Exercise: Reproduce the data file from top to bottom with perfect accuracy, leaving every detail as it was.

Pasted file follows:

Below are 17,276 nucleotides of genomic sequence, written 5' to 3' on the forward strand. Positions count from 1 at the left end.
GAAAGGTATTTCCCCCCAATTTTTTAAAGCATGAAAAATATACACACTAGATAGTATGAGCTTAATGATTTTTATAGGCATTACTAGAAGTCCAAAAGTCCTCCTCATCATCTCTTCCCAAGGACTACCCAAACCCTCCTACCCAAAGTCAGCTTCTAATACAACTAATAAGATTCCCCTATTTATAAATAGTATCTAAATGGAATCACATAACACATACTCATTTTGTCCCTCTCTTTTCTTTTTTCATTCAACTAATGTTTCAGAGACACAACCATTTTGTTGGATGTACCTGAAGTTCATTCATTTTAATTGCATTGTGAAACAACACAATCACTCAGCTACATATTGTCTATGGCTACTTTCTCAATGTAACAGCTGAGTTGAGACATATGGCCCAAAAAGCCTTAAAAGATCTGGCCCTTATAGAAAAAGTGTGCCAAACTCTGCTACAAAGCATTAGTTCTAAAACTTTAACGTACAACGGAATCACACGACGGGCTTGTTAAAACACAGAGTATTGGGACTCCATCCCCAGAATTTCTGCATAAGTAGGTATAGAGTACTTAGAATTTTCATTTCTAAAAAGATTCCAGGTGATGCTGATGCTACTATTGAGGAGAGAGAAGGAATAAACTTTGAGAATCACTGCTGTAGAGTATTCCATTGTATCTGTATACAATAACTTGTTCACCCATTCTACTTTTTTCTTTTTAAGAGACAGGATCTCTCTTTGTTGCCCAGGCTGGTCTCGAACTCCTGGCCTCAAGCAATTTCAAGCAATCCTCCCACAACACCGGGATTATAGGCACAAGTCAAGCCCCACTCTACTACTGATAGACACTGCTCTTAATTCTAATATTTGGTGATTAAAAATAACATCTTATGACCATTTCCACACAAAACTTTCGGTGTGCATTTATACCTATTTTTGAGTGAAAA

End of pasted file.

Below are 17,276 nucleotides of genomic sequence, written 5' to 3' on the forward strand. Positions count from 1 at the left end.
GAAAGGTATTTCCCCCCAATTTTTTAAAGCATGAAAAATATACACACTAGATAGTATGAGCTTAATGATTTTTATAGGCATTACTAGAAGTCCAAAAGTCCTCCTCATCATCTCTTCCCAAGGACTACCCAAACCCTCCTACCCAAAGTCAGCTTCTAATACAACTAATAAGATTCCCCTATTTATAAATAGTATCTAAATGGAATCACATAACACATACTCATTTTGTCCCTCTCTTTTCTTTTTTCATTCAACTAATGTTTCAGAGACACAACCATTTTGTTGGATGTACCTGAAGTTCATTCATTTTAATTGCATTGTGAAACAACACAATCACTCAGCTACATATTGTCTATGGCTACTTTCTCAATGTAACAGCTGAGTTGAGACATATGGCCCAAAAAGCCTTAAAAGATCTGGCCCTTATAGAAAAAGTGTGCCAAACTCTGCTACAAAGCATTAGTTCTAAAACTTTAACGTACAACGGAATCACACGACGGGCTTGTTAAAACACAGAGTATTGGGACTCCATCCCCAGAATTTCTGCATAAGTAGGTATAGAGTACTTAGAATTTTCATTTCTAAAAAGATTCCAGGTGATGCTGATGCTACTATTGAGGAGAGAGAAGGAATAAACTTTGAGAATCACTGCTGTAGAGTATTCCATTGTATCTGTATACAATAACTTGTTCACCCATTCTACTTTTTTCTTTTTAAGAGACAGGATCTCTCTTTGTTGCCCAGGCTGGTCTCGAACTCCTGGCCTCAAGCAATTTCAAGCAATCCTCCCACAACACCGGGATTATAGGCACAAGTCAAGCCCCACTCTACTACTGATAGACACTGCTCTTAATTCTAATATTTGGTGATTAAAAATAACATCTTATGACCATTTCCACACAAAACTTTCGGTGTGCATTTATACCTATTTTTGAGTGAAAA